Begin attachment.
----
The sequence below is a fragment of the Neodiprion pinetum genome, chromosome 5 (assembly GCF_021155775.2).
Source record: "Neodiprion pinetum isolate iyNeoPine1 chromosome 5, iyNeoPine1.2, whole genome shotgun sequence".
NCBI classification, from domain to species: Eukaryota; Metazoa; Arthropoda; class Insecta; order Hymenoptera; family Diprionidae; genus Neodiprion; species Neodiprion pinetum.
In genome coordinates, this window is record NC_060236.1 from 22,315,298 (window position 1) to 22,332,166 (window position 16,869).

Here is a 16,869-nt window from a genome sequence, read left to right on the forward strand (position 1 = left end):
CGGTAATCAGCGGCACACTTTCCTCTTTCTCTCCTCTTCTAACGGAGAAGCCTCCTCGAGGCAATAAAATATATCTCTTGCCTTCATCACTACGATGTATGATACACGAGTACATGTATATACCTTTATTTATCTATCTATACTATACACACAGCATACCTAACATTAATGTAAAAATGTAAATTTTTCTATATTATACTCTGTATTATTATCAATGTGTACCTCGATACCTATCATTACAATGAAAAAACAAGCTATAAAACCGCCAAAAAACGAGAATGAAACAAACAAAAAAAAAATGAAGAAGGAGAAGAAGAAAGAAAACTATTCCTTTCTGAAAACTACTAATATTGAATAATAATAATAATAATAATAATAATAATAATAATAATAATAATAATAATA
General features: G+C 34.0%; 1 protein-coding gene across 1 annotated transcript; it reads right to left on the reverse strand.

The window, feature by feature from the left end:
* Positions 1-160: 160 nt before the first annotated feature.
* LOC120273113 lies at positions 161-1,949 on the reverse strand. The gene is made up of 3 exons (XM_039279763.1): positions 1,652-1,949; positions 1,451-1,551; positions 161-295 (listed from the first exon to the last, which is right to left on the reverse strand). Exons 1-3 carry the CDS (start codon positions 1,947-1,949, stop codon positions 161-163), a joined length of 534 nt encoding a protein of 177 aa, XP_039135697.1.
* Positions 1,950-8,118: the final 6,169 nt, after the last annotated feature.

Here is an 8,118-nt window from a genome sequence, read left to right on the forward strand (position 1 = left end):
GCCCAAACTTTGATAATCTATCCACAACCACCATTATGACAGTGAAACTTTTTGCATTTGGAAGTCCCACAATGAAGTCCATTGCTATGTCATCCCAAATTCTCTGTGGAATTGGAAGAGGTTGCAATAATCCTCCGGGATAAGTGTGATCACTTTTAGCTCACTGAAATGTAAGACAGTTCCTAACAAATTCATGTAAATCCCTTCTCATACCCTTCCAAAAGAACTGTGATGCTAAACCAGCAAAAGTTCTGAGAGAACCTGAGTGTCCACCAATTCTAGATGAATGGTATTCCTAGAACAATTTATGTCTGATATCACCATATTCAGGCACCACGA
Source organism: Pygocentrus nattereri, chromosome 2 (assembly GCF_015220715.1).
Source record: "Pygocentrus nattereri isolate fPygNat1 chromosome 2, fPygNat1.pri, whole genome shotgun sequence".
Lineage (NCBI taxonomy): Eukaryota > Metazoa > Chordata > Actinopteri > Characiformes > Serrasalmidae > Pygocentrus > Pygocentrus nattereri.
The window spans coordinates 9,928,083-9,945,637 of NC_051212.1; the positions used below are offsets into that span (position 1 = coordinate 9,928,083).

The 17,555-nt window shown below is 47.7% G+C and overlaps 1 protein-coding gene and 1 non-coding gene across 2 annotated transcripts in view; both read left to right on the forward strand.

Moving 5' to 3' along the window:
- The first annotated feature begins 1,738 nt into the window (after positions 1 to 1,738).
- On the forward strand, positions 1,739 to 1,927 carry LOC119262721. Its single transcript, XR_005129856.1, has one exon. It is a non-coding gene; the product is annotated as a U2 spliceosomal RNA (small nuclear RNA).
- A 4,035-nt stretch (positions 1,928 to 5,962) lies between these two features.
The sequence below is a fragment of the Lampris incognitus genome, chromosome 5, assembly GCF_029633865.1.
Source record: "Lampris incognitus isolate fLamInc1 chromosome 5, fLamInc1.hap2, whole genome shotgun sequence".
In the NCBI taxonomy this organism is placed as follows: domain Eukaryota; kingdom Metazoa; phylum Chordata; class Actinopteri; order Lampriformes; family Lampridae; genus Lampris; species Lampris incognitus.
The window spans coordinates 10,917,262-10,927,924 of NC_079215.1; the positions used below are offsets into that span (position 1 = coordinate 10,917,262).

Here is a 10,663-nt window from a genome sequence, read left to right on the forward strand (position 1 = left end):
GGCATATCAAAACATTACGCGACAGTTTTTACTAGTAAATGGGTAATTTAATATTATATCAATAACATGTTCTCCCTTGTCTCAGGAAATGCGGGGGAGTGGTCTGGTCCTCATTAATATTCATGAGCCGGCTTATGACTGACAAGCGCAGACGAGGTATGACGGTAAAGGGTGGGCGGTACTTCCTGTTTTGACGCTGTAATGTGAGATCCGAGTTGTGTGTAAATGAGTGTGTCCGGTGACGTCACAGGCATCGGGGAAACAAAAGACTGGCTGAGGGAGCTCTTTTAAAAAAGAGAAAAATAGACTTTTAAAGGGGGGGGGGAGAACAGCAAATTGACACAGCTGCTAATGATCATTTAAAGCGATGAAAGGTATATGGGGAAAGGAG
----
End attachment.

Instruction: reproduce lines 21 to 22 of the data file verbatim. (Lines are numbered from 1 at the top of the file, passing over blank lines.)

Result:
- On the forward strand, positions 1,739 to 1,927 carry LOC119262721. Its single transcript, XR_005129856.1, has one exon. It is a non-coding gene; the product is annotated as a U2 spliceosomal RNA (small nuclear RNA).
- A 4,035-nt stretch (positions 1,928 to 5,962) lies between these two features.